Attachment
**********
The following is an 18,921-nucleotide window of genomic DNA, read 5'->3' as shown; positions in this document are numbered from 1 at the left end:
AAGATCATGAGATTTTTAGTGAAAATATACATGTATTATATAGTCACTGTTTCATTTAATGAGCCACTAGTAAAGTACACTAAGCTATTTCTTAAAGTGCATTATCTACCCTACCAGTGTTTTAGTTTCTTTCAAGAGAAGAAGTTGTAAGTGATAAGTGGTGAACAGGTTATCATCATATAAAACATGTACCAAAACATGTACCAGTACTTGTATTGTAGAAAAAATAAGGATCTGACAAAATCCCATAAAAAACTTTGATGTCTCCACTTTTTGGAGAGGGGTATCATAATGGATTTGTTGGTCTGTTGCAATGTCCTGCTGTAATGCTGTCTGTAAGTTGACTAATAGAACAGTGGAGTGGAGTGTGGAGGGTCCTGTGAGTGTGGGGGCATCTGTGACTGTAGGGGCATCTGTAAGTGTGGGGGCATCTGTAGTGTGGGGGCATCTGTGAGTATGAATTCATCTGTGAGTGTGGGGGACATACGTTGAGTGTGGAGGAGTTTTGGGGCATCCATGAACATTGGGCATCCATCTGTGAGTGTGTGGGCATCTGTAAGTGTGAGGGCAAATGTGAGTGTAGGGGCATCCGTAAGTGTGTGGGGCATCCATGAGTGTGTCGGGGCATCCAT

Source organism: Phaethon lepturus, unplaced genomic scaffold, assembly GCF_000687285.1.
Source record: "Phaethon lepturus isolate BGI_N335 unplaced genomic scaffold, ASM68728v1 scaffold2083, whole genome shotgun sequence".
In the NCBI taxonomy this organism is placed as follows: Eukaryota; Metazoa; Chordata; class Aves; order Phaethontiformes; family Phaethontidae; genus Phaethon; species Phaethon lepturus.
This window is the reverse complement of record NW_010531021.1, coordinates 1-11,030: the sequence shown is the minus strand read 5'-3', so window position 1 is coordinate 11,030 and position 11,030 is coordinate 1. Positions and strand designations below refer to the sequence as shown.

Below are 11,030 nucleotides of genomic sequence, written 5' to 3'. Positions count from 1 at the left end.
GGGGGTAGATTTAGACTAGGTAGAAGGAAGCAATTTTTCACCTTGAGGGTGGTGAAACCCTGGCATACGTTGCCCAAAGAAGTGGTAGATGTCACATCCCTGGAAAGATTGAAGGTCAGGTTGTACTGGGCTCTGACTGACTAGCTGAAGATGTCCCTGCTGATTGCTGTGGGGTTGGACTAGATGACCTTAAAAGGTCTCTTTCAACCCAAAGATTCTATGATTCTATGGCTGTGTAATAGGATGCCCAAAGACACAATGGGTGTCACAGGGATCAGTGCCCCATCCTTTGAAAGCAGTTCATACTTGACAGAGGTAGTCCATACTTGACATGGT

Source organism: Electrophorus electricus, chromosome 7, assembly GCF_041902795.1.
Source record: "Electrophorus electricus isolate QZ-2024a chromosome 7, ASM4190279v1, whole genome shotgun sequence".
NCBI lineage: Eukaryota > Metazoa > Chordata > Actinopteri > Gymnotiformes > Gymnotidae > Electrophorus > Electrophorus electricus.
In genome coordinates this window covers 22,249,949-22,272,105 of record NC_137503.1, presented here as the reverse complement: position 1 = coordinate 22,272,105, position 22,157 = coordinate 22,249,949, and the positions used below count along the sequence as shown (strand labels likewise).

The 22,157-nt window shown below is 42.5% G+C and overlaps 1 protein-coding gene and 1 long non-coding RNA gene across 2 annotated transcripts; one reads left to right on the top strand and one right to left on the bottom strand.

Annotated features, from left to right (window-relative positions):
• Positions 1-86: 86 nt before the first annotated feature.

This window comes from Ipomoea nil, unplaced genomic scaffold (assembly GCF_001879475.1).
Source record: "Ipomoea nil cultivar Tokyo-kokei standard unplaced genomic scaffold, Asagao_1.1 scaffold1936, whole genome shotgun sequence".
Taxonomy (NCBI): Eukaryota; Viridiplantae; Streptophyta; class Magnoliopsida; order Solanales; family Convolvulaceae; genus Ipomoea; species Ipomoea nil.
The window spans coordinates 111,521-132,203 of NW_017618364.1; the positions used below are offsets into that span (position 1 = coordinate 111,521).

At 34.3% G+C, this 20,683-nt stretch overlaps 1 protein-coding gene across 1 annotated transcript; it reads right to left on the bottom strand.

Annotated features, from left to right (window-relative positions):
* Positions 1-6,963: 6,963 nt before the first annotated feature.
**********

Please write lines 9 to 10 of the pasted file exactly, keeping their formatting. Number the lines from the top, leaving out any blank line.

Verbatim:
Source organism: Electrophorus electricus, chromosome 7, assembly GCF_041902795.1.
Source record: "Electrophorus electricus isolate QZ-2024a chromosome 7, ASM4190279v1, whole genome shotgun sequence".